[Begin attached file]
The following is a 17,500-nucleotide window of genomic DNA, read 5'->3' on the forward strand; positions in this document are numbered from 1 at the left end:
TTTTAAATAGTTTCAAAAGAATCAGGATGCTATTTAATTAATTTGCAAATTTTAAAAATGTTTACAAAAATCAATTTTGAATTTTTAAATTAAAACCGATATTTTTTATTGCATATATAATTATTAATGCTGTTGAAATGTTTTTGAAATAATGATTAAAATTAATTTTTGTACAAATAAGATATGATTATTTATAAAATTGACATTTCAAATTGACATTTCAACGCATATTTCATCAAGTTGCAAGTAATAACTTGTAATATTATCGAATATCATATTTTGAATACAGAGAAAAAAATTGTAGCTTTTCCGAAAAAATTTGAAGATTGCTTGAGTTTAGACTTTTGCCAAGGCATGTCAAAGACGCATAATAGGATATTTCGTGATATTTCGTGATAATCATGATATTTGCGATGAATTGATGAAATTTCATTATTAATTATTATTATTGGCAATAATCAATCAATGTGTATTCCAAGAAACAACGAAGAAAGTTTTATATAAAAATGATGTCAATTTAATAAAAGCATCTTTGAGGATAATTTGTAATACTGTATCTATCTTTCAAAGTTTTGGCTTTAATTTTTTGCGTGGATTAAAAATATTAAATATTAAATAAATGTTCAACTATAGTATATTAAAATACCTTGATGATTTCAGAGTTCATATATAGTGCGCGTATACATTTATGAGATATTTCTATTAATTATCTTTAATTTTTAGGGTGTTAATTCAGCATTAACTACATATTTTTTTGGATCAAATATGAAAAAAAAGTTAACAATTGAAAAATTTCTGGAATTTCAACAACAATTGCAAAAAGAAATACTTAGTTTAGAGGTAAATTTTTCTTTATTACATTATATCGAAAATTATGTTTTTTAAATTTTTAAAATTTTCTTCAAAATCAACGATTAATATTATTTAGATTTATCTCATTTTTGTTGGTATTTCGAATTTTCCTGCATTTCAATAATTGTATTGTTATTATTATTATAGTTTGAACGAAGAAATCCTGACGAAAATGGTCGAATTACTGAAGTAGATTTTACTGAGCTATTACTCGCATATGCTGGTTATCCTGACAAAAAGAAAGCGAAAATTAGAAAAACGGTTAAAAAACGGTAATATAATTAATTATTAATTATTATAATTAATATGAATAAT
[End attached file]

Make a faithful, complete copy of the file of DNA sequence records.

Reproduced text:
The following is a 17,500-nucleotide window of genomic DNA, read 5'->3' on the forward strand; positions in this document are numbered from 1 at the left end:
TTTTAAATAGTTTCAAAAGAATCAGGATGCTATTTAATTAATTTGCAAATTTTAAAAATGTTTACAAAAATCAATTTTGAATTTTTAAATTAAAACCGATATTTTTTATTGCATATATAATTATTAATGCTGTTGAAATGTTTTTGAAATAATGATTAAAATTAATTTTTGTACAAATAAGATATGATTATTTATAAAATTGACATTTCAAATTGACATTTCAACGCATATTTCATCAAGTTGCAAGTAATAACTTGTAATATTATCGAATATCATATTTTGAATACAGAGAAAAAAATTGTAGCTTTTCCGAAAAAATTTGAAGATTGCTTGAGTTTAGACTTTTGCCAAGGCATGTCAAAGACGCATAATAGGATATTTCGTGATATTTCGTGATAATCATGATATTTGCGATGAATTGATGAAATTTCATTATTAATTATTATTATTGGCAATAATCAATCAATGTGTATTCCAAGAAACAACGAAGAAAGTTTTATATAAAAATGATGTCAATTTAATAAAAGCATCTTTGAGGATAATTTGTAATACTGTATCTATCTTTCAAAGTTTTGGCTTTAATTTTTTGCGTGGATTAAAAATATTAAATATTAAATAAATGTTCAACTATAGTATATTAAAATACCTTGATGATTTCAGAGTTCATATATAGTGCGCGTATACATTTATGAGATATTTCTATTAATTATCTTTAATTTTTAGGGTGTTAATTCAGCATTAACTACATATTTTTTTGGATCAAATATGAAAAAAAAGTTAACAATTGAAAAATTTCTGGAATTTCAACAACAATTGCAAAAAGAAATACTTAGTTTAGAGGTAAATTTTTCTTTATTACATTATATCGAAAATTATGTTTTTTAAATTTTTAAAATTTTCTTCAAAATCAACGATTAATATTATTTAGATTTATCTCATTTTTGTTGGTATTTCGAATTTTCCTGCATTTCAATAATTGTATTGTTATTATTATTATAGTTTGAACGAAGAAATCCTGACGAAAATGGTCGAATTACTGAAGTAGATTTTACTGAGCTATTACTCGCATATGCTGGTTATCCTGACAAAAAGAAAGCGAAAATTAGAAAAACGGTTAAAAAACGGTAATATAATTAATTATTAATTATTATAATTAATATGAATAAT